Some companies have designed their housings to include an LCD monitor at the rear of the case so you can see what the camera is recording, or have designed wider housings so that you can use the swing-out monitor on the camera, visible through a separate port. Still other manufacturers offer a combination of a conventional window and an external monitor. An LCD will give you the most accurate picture of what the camera is recording, and it's a worthwhile investment if you are serious about producing quality video.

  • What type of lighting system is available?
  • In order to restore color underwater at depths below 33 feet, or if you are inside a wreck or cave, you will need some type of artificial lighting system to get the best results with your video camera. Most underwater lighting systems today are either HID (High Intensity Discharge) lights or LED (Light Emitting Diode) lights.

      Without lights, colors at depth will be muted. Learning to use your lights properly takes practice.

    HID lights produce very pleasing light and you'll get very long "burn times" from the battery packs that are available. However, compared to LED lights, the bulb life of HID lights may be somewhat shorter, and it takes HID lights a little time to reach full intensity.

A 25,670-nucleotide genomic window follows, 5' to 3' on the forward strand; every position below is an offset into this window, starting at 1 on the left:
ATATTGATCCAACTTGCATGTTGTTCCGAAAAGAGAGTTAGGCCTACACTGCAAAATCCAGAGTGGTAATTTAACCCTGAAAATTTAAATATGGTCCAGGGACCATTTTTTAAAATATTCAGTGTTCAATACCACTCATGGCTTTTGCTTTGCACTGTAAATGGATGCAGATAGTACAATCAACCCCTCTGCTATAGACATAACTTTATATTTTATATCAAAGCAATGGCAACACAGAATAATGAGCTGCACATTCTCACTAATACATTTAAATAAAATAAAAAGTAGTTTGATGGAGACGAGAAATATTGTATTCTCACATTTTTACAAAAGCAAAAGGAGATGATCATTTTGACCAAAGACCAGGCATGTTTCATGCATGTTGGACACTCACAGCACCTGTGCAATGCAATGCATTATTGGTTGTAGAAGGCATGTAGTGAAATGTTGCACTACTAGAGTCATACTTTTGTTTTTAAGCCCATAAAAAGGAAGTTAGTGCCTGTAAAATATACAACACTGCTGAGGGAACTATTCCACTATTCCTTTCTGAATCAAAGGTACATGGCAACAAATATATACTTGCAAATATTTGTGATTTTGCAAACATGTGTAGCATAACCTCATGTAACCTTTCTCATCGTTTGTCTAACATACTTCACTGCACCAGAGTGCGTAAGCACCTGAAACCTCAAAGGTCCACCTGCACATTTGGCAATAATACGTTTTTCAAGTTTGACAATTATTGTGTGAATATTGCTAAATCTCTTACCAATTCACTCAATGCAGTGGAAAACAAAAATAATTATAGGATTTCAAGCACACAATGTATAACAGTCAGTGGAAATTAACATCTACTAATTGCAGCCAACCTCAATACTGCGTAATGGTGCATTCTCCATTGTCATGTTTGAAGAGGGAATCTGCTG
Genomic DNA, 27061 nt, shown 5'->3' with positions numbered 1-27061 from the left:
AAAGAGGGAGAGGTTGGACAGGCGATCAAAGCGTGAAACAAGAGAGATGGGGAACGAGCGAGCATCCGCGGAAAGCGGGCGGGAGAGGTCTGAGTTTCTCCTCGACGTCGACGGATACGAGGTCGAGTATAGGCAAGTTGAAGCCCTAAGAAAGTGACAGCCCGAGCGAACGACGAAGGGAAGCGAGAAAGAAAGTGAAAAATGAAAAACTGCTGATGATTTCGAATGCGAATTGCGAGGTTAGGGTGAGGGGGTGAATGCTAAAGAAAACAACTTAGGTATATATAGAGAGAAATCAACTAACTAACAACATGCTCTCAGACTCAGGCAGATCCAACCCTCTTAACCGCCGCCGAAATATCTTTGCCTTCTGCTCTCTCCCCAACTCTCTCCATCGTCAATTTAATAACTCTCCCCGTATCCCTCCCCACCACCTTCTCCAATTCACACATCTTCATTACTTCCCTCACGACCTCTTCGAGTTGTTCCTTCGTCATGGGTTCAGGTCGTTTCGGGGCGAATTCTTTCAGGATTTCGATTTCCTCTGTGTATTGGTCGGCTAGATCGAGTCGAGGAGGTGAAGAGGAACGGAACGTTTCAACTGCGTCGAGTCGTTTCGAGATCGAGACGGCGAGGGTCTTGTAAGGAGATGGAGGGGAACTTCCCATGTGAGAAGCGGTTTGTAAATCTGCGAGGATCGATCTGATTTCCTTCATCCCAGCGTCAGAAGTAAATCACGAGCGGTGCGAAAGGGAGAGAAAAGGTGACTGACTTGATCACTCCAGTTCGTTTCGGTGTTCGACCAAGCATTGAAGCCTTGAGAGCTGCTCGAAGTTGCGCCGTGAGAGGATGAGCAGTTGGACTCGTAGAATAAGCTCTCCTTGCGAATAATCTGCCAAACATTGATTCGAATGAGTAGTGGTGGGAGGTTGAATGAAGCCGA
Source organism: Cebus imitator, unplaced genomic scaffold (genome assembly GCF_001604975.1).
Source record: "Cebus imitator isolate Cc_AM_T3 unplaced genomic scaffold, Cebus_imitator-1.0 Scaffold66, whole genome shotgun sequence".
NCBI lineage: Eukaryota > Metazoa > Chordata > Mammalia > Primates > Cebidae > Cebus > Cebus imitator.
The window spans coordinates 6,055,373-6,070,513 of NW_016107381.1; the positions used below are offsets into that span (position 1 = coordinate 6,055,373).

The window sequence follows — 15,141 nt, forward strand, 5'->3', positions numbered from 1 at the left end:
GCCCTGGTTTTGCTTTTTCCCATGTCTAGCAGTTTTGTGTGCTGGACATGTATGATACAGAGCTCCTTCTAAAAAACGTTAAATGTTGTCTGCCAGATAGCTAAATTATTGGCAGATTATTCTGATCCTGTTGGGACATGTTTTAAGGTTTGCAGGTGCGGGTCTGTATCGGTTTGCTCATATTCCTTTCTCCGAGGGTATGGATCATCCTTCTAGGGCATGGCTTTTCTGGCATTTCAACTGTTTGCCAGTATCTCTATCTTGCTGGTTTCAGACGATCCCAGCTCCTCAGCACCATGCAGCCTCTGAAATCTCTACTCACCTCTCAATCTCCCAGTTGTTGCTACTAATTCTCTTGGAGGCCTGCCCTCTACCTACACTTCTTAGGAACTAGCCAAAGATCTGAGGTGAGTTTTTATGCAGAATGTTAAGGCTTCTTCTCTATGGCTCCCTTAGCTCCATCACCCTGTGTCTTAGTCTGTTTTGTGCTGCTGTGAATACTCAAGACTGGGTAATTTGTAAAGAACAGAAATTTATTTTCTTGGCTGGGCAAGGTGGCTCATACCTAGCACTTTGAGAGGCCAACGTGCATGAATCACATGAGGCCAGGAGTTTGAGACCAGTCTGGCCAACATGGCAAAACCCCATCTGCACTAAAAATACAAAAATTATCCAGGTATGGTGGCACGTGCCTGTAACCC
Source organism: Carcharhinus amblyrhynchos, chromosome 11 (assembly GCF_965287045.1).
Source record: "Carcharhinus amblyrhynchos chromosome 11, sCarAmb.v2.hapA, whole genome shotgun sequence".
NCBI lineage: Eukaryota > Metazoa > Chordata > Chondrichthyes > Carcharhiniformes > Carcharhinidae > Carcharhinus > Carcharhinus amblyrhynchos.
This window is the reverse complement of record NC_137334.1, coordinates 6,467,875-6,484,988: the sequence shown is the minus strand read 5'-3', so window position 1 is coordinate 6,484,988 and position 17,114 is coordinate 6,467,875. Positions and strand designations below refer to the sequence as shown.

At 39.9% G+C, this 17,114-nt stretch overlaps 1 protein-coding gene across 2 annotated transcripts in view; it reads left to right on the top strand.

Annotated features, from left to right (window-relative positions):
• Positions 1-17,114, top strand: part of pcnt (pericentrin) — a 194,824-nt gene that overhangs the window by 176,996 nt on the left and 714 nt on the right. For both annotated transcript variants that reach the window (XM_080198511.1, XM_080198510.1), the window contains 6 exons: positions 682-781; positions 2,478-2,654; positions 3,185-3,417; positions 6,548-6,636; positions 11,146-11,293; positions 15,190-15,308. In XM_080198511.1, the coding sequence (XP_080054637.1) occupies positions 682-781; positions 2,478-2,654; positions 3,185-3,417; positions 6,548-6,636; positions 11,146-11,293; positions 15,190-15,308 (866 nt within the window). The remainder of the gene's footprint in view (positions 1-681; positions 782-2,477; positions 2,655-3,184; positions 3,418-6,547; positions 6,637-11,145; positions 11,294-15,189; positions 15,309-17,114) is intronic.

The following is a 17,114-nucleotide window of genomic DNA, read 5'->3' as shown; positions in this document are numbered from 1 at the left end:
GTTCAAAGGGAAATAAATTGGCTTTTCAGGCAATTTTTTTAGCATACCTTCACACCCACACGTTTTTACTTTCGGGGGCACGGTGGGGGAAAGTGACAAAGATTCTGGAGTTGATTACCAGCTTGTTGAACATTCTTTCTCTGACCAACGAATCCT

LED lights also provide excellent lighting. The bulbs on LED lights last a long time, although the "burn time" for an LED battery pack is somewhat shorter on a single charge. LED lights also power on instantly and charge quickly.

  • Select a package for the best value!
  • Most underwater housing manufacturers offer packages that include complete systems including housings, lights, monitors, brackets for the lights, and a carrying case. These types of "kit" systems will frequently save you hundreds of dollars, and not compel you to select all of your components individually.

    About the author

    Author and underwater cameraman Steven M. Barsky
      Author and underwater cameraman Steven M. Barsky

    Steven M. Barsky is a professional underwater cameraman and author who shoots both stills and video. Steve works as a consultant for many manufacturers in the diving business. He has produced and shot six 45-minute underwater video programs and is currently editing a video on diving in Chuuk (Truk) Lagoon and Palau. His book, Underwater Digital Video Made Easy, is available from B&H.

    © 2008 Steven M. Barsky. All rights reserved.